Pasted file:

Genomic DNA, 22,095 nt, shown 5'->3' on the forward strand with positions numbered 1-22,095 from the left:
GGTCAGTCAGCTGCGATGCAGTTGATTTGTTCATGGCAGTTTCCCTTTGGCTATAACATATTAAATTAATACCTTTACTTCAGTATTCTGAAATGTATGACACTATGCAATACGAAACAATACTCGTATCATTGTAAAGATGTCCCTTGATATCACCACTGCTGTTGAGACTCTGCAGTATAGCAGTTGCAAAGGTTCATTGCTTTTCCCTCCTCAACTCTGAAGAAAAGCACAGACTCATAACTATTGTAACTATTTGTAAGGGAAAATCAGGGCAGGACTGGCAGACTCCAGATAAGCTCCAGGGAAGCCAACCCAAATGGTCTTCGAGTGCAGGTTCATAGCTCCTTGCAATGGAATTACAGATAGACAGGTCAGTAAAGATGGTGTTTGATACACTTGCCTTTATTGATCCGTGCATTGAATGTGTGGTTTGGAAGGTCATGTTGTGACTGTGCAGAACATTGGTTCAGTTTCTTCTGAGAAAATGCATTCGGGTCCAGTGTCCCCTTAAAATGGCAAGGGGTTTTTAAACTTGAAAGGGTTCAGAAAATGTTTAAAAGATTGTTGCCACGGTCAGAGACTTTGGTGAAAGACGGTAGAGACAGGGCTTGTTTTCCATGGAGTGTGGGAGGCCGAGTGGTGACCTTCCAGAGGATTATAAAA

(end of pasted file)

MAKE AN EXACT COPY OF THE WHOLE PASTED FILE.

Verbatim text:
Genomic DNA, 22,095 nt, shown 5'->3' on the forward strand with positions numbered 1-22,095 from the left:
GGTCAGTCAGCTGCGATGCAGTTGATTTGTTCATGGCAGTTTCCCTTTGGCTATAACATATTAAATTAATACCTTTACTTCAGTATTCTGAAATGTATGACACTATGCAATACGAAACAATACTCGTATCATTGTAAAGATGTCCCTTGATATCACCACTGCTGTTGAGACTCTGCAGTATAGCAGTTGCAAAGGTTCATTGCTTTTCCCTCCTCAACTCTGAAGAAAAGCACAGACTCATAACTATTGTAACTATTTGTAAGGGAAAATCAGGGCAGGACTGGCAGACTCCAGATAAGCTCCAGGGAAGCCAACCCAAATGGTCTTCGAGTGCAGGTTCATAGCTCCTTGCAATGGAATTACAGATAGACAGGTCAGTAAAGATGGTGTTTGATACACTTGCCTTTATTGATCCGTGCATTGAATGTGTGGTTTGGAAGGTCATGTTGTGACTGTGCAGAACATTGGTTCAGTTTCTTCTGAGAAAATGCATTCGGGTCCAGTGTCCCCTTAAAATGGCAAGGGGTTTTTAAACTTGAAAGGGTTCAGAAAATGTTTAAAAGATTGTTGCCACGGTCAGAGACTTTGGTGAAAGACGGTAGAGACAGGGCTTGTTTTCCATGGAGTGTGGGAGGCCGAGTGGTGACCTTCCAGAGGATTATAAAA